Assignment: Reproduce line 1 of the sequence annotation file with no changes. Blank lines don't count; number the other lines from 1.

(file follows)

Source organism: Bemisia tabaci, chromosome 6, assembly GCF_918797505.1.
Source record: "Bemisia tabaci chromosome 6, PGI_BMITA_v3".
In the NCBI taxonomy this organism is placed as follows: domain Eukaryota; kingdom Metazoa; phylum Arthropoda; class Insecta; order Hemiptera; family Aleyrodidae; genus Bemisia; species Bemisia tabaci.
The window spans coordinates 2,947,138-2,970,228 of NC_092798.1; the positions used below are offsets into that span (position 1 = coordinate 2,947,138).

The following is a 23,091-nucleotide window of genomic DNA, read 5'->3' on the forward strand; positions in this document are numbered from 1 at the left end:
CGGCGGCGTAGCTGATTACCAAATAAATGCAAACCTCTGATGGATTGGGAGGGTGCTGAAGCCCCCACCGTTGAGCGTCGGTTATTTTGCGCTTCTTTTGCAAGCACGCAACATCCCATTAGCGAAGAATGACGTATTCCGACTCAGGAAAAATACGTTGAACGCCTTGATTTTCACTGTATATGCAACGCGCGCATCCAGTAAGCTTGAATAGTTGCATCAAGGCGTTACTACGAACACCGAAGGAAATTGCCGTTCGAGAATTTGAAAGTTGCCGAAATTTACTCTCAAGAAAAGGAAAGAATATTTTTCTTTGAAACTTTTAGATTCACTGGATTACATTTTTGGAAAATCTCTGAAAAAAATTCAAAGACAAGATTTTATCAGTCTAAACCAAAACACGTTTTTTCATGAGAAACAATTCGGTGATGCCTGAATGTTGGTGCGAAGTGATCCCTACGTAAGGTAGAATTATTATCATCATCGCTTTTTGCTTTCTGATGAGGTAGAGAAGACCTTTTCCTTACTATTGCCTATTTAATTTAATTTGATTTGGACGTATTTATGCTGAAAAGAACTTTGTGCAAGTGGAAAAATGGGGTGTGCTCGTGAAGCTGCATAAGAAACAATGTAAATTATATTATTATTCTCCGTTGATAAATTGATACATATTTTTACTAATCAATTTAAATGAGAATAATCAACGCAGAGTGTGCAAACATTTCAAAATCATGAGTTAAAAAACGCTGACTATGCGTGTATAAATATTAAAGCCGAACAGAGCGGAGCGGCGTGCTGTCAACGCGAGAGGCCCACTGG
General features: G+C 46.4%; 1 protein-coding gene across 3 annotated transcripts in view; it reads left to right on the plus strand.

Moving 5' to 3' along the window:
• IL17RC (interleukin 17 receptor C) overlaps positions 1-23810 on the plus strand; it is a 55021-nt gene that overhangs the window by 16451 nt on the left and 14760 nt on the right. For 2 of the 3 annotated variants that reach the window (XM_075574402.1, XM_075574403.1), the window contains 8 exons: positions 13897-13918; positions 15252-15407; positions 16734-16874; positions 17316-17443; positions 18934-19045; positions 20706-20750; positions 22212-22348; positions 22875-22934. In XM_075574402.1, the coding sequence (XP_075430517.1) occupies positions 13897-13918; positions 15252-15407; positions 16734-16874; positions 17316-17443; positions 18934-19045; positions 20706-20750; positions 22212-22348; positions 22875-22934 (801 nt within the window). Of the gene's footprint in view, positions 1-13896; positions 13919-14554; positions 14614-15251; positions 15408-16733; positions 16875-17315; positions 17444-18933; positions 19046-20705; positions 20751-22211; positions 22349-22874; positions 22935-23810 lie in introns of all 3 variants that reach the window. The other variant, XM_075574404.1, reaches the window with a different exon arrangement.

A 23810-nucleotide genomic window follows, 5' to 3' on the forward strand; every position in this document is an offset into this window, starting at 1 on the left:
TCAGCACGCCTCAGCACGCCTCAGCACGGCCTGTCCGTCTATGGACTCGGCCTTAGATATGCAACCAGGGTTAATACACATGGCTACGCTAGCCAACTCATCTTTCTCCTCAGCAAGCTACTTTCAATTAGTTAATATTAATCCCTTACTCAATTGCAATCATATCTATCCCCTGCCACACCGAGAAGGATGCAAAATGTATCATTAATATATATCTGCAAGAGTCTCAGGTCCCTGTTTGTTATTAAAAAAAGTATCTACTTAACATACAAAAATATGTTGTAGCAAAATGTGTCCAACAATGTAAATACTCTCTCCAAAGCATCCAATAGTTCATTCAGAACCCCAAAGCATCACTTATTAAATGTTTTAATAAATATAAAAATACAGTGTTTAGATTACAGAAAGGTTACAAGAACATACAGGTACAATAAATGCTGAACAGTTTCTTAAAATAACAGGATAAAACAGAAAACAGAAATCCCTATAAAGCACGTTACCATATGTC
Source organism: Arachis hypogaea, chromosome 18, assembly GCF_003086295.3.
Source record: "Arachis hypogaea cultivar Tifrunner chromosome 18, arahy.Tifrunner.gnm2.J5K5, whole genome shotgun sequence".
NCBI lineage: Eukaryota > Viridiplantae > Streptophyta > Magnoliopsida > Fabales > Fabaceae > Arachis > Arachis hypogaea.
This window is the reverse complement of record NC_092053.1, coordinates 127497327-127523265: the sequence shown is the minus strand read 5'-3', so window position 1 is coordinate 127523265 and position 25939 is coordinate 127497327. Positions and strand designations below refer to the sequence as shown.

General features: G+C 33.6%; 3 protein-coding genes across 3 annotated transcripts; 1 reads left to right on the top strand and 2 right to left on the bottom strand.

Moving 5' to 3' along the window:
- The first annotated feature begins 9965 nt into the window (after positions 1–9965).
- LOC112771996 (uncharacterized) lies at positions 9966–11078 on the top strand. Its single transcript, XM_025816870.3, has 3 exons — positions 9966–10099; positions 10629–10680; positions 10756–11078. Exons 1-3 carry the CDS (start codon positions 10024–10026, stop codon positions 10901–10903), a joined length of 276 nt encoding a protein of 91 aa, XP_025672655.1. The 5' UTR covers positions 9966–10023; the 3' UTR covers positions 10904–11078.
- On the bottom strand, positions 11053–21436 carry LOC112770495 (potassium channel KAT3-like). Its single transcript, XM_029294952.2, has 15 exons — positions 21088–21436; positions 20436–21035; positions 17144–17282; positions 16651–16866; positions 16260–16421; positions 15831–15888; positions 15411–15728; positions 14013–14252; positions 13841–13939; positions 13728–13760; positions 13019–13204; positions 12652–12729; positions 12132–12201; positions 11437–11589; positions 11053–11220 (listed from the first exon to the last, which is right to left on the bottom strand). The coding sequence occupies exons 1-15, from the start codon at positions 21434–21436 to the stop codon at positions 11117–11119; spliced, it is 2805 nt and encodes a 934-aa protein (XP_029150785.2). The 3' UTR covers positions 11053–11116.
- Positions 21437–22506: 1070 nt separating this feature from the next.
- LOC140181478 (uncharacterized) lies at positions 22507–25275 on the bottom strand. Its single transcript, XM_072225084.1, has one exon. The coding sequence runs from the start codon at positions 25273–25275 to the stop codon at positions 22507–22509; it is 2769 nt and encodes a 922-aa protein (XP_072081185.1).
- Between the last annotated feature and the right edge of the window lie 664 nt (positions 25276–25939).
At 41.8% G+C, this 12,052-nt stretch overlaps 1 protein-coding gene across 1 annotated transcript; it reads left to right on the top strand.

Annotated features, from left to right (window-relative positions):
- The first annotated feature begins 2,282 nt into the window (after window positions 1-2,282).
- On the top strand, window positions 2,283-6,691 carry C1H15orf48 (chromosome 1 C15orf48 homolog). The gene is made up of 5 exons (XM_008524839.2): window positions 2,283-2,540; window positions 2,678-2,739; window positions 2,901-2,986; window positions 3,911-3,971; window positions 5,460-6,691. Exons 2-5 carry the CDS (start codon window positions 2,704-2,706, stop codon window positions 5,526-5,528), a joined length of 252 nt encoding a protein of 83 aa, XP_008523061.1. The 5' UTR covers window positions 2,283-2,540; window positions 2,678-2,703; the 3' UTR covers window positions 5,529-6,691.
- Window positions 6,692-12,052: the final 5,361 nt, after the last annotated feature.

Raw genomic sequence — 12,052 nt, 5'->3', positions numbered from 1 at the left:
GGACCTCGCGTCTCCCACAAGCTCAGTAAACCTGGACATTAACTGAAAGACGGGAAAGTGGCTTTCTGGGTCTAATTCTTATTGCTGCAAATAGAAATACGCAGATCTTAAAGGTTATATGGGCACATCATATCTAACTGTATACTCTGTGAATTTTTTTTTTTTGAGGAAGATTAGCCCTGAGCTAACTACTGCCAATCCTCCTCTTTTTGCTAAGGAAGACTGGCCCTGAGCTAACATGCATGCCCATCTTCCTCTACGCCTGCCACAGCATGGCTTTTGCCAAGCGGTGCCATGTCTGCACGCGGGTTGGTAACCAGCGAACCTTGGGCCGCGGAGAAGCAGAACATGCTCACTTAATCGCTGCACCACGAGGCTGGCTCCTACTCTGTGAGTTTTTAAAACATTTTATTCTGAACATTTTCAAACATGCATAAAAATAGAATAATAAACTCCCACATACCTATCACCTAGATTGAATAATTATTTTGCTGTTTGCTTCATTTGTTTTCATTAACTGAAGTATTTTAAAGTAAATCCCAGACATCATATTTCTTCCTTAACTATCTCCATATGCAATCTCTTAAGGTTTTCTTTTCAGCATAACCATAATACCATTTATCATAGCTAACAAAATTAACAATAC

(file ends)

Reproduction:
Source organism: Bemisia tabaci, chromosome 6, assembly GCF_918797505.1.